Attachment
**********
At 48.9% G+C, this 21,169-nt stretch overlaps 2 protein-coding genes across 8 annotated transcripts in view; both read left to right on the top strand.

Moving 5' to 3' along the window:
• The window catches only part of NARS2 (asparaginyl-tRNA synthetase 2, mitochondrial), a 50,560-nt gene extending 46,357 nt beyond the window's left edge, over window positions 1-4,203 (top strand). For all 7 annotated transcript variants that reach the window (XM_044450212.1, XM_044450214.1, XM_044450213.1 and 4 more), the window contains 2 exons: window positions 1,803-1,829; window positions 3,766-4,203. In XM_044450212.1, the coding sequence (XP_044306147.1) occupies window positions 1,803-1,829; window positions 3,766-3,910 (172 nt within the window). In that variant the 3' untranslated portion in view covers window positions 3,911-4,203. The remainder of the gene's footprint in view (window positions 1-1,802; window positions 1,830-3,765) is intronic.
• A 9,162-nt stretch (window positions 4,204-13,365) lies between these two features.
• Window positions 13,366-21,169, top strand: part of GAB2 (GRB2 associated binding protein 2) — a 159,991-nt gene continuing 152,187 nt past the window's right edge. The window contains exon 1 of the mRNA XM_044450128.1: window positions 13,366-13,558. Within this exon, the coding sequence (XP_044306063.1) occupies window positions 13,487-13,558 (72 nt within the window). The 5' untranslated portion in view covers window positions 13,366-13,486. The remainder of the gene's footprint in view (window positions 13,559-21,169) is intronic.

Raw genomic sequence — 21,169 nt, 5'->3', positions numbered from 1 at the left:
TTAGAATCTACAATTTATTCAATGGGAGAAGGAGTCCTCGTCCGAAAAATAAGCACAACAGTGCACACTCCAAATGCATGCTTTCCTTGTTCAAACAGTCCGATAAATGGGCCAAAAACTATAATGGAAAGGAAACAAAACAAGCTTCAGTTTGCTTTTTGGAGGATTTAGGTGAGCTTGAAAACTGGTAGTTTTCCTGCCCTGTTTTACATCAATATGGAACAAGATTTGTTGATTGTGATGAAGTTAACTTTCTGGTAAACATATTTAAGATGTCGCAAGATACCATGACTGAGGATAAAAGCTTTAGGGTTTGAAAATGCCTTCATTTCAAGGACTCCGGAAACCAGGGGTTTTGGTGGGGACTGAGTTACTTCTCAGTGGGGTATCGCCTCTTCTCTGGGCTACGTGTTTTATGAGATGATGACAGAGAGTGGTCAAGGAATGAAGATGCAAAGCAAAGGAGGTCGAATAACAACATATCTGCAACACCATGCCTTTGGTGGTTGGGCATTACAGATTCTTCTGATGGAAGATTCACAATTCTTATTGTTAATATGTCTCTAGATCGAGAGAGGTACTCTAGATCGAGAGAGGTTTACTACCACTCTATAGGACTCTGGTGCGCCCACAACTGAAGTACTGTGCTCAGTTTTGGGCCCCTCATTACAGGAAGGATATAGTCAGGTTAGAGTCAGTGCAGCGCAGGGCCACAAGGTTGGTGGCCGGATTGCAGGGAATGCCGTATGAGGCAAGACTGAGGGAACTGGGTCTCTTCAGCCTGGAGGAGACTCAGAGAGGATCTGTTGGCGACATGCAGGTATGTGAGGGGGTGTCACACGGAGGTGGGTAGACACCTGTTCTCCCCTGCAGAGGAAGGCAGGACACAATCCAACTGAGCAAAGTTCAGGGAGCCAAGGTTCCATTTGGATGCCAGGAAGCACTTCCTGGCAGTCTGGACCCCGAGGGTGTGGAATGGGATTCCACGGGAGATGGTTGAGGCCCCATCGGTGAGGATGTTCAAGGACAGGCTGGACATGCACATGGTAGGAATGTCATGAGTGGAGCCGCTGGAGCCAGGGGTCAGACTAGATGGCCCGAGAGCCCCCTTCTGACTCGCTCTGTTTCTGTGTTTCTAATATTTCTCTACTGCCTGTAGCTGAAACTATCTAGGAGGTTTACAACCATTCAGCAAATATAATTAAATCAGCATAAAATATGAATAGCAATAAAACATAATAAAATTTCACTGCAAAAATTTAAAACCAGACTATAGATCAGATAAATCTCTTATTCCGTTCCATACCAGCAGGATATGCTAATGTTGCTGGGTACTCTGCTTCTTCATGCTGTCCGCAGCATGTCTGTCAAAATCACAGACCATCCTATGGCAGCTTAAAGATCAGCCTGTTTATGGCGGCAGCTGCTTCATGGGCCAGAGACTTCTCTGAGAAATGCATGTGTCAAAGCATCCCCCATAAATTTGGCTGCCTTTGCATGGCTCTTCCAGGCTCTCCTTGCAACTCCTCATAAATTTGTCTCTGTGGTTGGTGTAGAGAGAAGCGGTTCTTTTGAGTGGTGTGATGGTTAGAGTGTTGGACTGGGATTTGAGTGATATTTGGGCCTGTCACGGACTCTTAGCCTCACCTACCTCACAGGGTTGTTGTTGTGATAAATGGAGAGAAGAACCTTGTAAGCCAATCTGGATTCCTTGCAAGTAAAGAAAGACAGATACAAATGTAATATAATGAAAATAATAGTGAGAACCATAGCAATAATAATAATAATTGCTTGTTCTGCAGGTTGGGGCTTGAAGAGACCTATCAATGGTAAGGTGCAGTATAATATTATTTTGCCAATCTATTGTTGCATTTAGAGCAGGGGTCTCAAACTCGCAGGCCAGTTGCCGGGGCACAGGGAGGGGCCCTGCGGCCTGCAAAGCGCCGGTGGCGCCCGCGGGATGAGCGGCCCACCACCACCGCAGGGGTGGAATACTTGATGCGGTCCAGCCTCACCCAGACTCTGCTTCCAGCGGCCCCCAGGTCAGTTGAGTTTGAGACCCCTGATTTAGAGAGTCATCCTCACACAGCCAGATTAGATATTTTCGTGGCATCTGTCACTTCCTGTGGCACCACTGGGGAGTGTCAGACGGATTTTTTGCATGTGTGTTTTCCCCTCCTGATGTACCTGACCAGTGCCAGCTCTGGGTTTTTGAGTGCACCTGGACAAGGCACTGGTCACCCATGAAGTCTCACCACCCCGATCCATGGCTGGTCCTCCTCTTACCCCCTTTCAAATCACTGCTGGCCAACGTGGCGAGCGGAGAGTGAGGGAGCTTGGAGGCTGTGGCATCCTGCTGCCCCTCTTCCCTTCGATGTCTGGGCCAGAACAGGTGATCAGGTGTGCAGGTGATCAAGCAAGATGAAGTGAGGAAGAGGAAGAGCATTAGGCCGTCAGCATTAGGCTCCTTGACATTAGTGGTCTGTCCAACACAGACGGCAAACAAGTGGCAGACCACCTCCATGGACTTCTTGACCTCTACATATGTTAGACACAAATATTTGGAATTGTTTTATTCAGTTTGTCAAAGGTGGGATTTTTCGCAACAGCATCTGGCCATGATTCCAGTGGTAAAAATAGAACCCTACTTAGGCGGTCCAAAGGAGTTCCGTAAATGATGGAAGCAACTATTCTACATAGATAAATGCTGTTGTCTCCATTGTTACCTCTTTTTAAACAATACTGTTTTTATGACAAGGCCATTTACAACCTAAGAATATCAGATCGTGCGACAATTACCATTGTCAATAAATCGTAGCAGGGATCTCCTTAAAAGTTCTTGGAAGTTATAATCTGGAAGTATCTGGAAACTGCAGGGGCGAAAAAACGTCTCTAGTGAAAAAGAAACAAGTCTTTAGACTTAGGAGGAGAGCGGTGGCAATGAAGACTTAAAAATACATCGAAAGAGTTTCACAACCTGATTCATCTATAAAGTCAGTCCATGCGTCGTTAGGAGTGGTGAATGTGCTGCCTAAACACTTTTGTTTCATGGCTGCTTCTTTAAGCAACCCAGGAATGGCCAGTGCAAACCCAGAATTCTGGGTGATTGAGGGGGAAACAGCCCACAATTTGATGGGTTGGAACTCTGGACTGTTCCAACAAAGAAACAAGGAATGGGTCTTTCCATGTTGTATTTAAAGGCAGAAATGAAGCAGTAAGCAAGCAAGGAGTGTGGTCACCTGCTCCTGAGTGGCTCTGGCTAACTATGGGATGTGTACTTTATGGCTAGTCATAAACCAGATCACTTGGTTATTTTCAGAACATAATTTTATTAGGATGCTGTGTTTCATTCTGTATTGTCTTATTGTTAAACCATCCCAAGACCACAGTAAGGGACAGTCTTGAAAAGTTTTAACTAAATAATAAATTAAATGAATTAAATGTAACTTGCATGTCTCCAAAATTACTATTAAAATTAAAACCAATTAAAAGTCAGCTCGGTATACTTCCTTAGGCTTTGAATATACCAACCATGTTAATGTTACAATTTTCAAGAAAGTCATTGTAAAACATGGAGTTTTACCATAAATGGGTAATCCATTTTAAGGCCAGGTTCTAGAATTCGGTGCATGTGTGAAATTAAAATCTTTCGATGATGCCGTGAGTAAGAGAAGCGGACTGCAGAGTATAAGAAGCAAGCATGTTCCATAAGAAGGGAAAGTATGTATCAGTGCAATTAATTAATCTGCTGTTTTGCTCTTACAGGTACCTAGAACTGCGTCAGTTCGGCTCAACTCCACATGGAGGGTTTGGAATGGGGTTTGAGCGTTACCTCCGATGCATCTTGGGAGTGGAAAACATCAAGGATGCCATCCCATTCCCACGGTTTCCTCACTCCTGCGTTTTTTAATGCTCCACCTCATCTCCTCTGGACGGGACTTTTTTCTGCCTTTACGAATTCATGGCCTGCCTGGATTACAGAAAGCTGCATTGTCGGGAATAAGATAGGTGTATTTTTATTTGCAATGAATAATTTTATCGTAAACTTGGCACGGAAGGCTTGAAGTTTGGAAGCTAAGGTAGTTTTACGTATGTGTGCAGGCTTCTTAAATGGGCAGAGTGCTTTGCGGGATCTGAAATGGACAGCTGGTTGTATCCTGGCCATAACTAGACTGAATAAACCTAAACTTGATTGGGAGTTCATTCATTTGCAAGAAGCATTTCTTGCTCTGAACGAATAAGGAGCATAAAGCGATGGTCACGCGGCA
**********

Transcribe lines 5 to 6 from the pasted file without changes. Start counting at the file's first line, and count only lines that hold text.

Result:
• Window positions 13,366-21,169, top strand: part of GAB2 (GRB2 associated binding protein 2) — a 159,991-nt gene continuing 152,187 nt past the window's right edge. The window contains exon 1 of the mRNA XM_044450128.1: window positions 13,366-13,558. Within this exon, the coding sequence (XP_044306063.1) occupies window positions 13,487-13,558 (72 nt within the window). The 5' untranslated portion in view covers window positions 13,366-13,486. The remainder of the gene's footprint in view (window positions 13,559-21,169) is intronic.

Raw genomic sequence — 21,169 nt, 5'->3', positions numbered from 1 at the left: